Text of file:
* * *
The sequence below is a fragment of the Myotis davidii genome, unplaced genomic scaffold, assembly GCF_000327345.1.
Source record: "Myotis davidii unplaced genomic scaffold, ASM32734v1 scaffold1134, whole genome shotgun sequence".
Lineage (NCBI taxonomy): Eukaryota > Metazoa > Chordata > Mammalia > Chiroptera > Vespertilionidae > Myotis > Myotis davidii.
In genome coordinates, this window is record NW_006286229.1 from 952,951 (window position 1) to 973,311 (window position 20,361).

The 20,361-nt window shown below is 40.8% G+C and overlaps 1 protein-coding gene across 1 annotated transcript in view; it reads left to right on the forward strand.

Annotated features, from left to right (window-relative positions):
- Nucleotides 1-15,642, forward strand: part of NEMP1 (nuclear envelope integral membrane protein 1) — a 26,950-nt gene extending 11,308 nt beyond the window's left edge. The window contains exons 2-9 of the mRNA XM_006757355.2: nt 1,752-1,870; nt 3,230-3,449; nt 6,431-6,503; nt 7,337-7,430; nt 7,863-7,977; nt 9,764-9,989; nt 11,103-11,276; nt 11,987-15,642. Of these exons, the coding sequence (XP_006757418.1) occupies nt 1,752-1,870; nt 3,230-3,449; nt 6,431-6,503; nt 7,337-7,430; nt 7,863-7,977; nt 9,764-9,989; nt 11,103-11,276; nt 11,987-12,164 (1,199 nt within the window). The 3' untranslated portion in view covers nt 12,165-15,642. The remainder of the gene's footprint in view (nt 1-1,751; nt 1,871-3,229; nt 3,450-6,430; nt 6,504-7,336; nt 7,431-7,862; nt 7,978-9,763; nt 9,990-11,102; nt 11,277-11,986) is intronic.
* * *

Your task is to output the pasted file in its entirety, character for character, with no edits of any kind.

The sequence below is a fragment of the Myotis davidii genome, unplaced genomic scaffold, assembly GCF_000327345.1.
Source record: "Myotis davidii unplaced genomic scaffold, ASM32734v1 scaffold1134, whole genome shotgun sequence".
Lineage (NCBI taxonomy): Eukaryota > Metazoa > Chordata > Mammalia > Chiroptera > Vespertilionidae > Myotis > Myotis davidii.
In genome coordinates, this window is record NW_006286229.1 from 952,951 (window position 1) to 973,311 (window position 20,361).

The 20,361-nt window shown below is 40.8% G+C and overlaps 1 protein-coding gene across 1 annotated transcript in view; it reads left to right on the forward strand.

Annotated features, from left to right (window-relative positions):
- Nucleotides 1-15,642, forward strand: part of NEMP1 (nuclear envelope integral membrane protein 1) — a 26,950-nt gene extending 11,308 nt beyond the window's left edge. The window contains exons 2-9 of the mRNA XM_006757355.2: nt 1,752-1,870; nt 3,230-3,449; nt 6,431-6,503; nt 7,337-7,430; nt 7,863-7,977; nt 9,764-9,989; nt 11,103-11,276; nt 11,987-15,642. Of these exons, the coding sequence (XP_006757418.1) occupies nt 1,752-1,870; nt 3,230-3,449; nt 6,431-6,503; nt 7,337-7,430; nt 7,863-7,977; nt 9,764-9,989; nt 11,103-11,276; nt 11,987-12,164 (1,199 nt within the window). The 3' untranslated portion in view covers nt 12,165-15,642. The remainder of the gene's footprint in view (nt 1-1,751; nt 1,871-3,229; nt 3,450-6,430; nt 6,504-7,336; nt 7,431-7,862; nt 7,978-9,763; nt 9,990-11,102; nt 11,277-11,986) is intronic.